Johwa, Wilson. "Career Spy to Head Intelligence Committee." Business Day (Johannesburg), 12 Oct. 2007. [http://allafrica.com]
On 11 October 2007, intelligence services spokesperson Lorna Daniels announced that Silumko Sokupa, currently deputy director-general of the South African Secret Service, will become the co-ordinator of intelligence in November 2007. He replaces Barry Gilder, who is retiring. The position "heads the National Intelligence Co-ordinating Committee," which is "tasked with integrating and interpreting information provided by various intelligence structures."
Kasrils, Ronnie. "Armed and Dangerous": My Underground Struggle against Apartheid. Oxford, UK: Heinemann Educational Publishers, 1993.
R. D'A. Henderson comments: "Kasrils' memoirs provides an insightful perspective of an underground security commander with separate but associated memberships in the various ANC, MK and SACP leadership structures."
Labuschagne, Riaan. On South Africas Secret Service: An Undercover Agents Story. Alberton, South Africa: Galago Books, 2002.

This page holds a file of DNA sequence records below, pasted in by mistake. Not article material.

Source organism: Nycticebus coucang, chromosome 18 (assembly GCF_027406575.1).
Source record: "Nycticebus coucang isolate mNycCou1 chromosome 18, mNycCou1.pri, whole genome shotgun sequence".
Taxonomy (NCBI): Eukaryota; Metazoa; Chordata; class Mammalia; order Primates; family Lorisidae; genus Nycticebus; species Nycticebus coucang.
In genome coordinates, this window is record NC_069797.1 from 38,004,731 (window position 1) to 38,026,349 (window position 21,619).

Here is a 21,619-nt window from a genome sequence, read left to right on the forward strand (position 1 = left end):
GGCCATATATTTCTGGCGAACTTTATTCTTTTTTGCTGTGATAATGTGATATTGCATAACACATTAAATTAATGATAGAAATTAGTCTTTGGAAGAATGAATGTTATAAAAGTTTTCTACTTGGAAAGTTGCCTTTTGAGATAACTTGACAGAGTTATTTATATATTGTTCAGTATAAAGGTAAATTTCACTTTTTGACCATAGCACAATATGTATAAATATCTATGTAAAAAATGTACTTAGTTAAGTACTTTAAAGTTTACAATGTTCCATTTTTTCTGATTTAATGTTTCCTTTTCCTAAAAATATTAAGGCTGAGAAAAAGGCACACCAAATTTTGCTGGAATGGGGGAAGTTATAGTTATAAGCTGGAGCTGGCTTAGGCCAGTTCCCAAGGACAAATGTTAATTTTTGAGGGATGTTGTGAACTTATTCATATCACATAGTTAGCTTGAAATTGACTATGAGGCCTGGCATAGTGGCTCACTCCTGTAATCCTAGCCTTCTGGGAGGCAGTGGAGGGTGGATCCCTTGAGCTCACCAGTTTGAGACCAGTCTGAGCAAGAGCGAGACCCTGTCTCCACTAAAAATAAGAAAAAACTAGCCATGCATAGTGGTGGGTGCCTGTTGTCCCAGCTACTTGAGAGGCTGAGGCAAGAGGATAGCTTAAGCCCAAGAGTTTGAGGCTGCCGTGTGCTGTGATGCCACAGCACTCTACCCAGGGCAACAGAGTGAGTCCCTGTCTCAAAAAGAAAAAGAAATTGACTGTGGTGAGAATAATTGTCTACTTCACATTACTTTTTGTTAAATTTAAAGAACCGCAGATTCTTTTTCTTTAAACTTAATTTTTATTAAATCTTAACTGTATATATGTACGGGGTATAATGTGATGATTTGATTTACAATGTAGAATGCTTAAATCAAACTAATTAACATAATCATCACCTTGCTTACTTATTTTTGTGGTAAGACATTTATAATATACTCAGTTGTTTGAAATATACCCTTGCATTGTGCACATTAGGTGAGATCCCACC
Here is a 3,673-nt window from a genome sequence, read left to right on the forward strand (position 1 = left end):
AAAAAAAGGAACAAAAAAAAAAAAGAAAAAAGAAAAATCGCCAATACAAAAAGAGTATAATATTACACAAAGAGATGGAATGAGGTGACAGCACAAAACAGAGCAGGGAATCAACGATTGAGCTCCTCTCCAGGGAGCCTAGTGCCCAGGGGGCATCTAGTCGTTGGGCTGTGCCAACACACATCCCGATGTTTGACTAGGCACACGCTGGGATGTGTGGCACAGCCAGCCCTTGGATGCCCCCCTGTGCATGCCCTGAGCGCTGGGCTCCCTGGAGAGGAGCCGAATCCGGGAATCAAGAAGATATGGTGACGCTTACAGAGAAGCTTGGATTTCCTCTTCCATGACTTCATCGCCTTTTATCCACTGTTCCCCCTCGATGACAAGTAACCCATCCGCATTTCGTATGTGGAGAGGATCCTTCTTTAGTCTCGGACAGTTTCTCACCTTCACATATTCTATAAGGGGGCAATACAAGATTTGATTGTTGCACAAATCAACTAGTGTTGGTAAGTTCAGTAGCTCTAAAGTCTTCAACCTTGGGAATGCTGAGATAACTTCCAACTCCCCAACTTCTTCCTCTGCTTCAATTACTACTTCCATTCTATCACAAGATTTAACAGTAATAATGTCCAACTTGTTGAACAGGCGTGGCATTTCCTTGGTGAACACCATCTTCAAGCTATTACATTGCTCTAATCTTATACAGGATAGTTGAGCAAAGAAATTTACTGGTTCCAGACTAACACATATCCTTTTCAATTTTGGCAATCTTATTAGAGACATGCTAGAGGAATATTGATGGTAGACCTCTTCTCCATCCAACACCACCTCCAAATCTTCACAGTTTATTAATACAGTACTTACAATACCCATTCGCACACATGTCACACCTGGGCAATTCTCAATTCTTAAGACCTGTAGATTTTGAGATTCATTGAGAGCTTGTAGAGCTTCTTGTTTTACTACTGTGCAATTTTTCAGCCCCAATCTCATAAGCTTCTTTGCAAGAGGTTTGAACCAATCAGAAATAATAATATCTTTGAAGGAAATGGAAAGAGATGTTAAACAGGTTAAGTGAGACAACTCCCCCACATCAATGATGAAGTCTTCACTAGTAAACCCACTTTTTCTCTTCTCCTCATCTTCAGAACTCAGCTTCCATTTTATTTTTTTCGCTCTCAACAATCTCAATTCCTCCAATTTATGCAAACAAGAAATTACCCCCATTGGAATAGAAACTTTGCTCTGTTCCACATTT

According to Peake, Studies 50.1 (Mar. 2006), this book "tells the story of the organizational successor to BOSS, the National Intelligence Service (NIS), from the point of view of one of its professional counterintelligence officers." NIS engaged in "assassination, counterintelligence operations, and traditional forms of espionage." The author "gives many examples of each, although he was apparently confined to counterintelligence." The book "is not documented and is written with reconstructed conversations whose accuracy can only be judged by the few references to well-known events."
Macklin, Graham. "The British Far Right's South African Connection: A.K. Chesterton, Hendrik van den Bergh, and the South African Intelligence Services." Intelligence and National Security 25, no. 6 (Dec. 2011): 823-842.
Working from correspondence between Chesterton and the head of of South Africa's BOSS, the author "examines and evaluates ... the covert operations of the South African security services against 'subversives' in Britain during the 1950s and 1960s."
McCarthy, Shaun. "South Africa's Intelligence Reformation." International Journal of Intelligence and Counterintelligence 9, no. 1 (Spring 1996): 63-71.
The author looks at the changing principles, legislation, and organizational structures of intelligence which have accompanied South Africa's political transition.